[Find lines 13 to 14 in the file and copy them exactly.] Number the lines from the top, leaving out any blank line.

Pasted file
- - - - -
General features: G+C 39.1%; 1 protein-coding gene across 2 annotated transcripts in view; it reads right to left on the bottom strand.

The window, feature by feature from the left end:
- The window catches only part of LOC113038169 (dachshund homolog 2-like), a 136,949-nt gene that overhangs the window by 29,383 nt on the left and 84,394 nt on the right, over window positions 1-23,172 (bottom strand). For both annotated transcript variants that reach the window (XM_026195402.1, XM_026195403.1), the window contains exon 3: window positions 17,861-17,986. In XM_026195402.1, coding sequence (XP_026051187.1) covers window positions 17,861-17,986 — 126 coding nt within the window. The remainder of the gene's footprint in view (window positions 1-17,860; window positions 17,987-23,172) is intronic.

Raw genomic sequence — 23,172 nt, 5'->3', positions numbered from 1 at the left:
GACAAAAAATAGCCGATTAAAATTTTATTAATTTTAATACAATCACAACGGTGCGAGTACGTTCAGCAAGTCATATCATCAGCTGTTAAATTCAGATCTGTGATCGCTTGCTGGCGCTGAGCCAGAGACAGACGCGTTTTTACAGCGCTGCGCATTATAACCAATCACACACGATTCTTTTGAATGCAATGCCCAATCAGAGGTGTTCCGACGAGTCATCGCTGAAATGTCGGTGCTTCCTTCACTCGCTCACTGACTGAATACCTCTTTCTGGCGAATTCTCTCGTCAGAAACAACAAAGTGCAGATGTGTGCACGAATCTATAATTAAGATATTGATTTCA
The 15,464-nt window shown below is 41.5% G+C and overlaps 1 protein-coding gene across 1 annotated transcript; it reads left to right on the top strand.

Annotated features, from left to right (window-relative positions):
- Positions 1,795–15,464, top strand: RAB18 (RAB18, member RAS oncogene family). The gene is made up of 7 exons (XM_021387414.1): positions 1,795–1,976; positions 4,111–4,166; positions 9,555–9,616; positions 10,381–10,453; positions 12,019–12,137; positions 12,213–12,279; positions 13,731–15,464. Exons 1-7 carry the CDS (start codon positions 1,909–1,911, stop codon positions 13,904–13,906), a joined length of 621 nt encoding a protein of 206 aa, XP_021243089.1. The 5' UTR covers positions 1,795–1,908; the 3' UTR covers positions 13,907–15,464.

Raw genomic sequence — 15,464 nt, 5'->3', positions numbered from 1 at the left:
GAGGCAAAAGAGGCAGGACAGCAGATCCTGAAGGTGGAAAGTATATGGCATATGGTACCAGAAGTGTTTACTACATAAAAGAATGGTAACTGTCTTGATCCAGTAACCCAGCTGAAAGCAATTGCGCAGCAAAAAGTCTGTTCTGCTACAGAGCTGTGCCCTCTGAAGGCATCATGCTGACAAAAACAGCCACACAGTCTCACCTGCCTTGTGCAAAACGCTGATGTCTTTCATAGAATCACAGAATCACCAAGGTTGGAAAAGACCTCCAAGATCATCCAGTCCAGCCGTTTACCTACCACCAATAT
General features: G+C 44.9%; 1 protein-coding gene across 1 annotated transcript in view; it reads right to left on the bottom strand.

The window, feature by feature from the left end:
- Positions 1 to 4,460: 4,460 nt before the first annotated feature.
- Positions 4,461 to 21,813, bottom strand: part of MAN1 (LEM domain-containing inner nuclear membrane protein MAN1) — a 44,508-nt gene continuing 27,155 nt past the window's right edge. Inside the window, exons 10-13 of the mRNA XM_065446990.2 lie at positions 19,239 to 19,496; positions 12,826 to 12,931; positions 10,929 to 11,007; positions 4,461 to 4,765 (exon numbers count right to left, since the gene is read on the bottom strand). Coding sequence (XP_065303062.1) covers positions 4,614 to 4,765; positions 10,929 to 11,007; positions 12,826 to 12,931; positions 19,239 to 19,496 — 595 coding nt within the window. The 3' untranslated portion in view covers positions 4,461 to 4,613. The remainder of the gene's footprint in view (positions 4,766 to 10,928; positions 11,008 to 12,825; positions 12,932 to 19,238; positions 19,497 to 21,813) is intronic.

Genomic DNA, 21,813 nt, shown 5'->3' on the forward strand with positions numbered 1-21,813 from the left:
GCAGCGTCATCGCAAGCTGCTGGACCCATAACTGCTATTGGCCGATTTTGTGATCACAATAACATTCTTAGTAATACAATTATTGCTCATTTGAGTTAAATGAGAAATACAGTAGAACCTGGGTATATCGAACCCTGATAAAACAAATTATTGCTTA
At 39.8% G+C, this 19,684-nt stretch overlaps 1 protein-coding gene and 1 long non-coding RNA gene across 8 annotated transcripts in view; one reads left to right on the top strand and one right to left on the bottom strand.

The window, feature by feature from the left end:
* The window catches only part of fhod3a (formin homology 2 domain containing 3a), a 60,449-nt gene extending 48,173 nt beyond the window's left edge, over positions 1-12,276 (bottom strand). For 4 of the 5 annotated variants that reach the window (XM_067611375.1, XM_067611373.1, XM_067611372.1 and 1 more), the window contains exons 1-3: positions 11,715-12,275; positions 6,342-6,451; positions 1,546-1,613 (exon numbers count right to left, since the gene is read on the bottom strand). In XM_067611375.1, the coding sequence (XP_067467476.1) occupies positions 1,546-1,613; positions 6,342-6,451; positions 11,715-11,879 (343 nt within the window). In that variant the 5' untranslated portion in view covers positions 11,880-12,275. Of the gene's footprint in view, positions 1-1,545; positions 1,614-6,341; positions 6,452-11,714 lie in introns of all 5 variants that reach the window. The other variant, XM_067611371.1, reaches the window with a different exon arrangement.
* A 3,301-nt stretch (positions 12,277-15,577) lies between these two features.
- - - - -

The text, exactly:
- Positions 1 to 4,460: 4,460 nt before the first annotated feature.
- Positions 4,461 to 21,813, bottom strand: part of MAN1 (LEM domain-containing inner nuclear membrane protein MAN1) — a 44,508-nt gene continuing 27,155 nt past the window's right edge. Inside the window, exons 10-13 of the mRNA XM_065446990.2 lie at positions 19,239 to 19,496; positions 12,826 to 12,931; positions 10,929 to 11,007; positions 4,461 to 4,765 (exon numbers count right to left, since the gene is read on the bottom strand). Coding sequence (XP_065303062.1) covers positions 4,614 to 4,765; positions 10,929 to 11,007; positions 12,826 to 12,931; positions 19,239 to 19,496 — 595 coding nt within the window. The 3' untranslated portion in view covers positions 4,461 to 4,613. The remainder of the gene's footprint in view (positions 4,766 to 10,928; positions 11,008 to 12,825; positions 12,932 to 19,238; positions 19,497 to 21,813) is intronic.